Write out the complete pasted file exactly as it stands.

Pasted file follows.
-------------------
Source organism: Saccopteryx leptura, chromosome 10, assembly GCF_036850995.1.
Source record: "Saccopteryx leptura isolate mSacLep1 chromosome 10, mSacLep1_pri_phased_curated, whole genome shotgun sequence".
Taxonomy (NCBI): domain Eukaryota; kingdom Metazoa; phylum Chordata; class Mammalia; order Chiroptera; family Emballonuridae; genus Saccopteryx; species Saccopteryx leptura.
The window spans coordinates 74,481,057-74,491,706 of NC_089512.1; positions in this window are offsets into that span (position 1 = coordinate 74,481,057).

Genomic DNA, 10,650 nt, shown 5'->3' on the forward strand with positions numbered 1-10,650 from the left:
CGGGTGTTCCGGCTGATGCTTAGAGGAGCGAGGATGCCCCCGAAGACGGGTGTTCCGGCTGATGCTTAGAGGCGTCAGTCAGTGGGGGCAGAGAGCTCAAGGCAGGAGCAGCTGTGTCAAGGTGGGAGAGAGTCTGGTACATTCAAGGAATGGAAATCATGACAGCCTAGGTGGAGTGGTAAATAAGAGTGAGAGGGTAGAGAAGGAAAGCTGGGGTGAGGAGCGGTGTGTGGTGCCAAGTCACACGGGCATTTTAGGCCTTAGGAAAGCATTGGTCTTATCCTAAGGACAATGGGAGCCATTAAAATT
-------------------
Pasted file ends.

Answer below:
Source organism: Saccopteryx leptura, chromosome 10, assembly GCF_036850995.1.
Source record: "Saccopteryx leptura isolate mSacLep1 chromosome 10, mSacLep1_pri_phased_curated, whole genome shotgun sequence".
Taxonomy (NCBI): domain Eukaryota; kingdom Metazoa; phylum Chordata; class Mammalia; order Chiroptera; family Emballonuridae; genus Saccopteryx; species Saccopteryx leptura.
The window spans coordinates 74,481,057-74,491,706 of NC_089512.1; positions in this window are offsets into that span (position 1 = coordinate 74,481,057).

Genomic DNA, 10,650 nt, shown 5'->3' on the forward strand with positions numbered 1-10,650 from the left:
CGGGTGTTCCGGCTGATGCTTAGAGGAGCGAGGATGCCCCCGAAGACGGGTGTTCCGGCTGATGCTTAGAGGCGTCAGTCAGTGGGGGCAGAGAGCTCAAGGCAGGAGCAGCTGTGTCAAGGTGGGAGAGAGTCTGGTACATTCAAGGAATGGAAATCATGACAGCCTAGGTGGAGTGGTAAATAAGAGTGAGAGGGTAGAGAAGGAAAGCTGGGGTGAGGAGCGGTGTGTGGTGCCAAGTCACACGGGCATTTTAGGCCTTAGGAAAGCATTGGTCTTATCCTAAGGACAATGGGAGCCATTAAAATT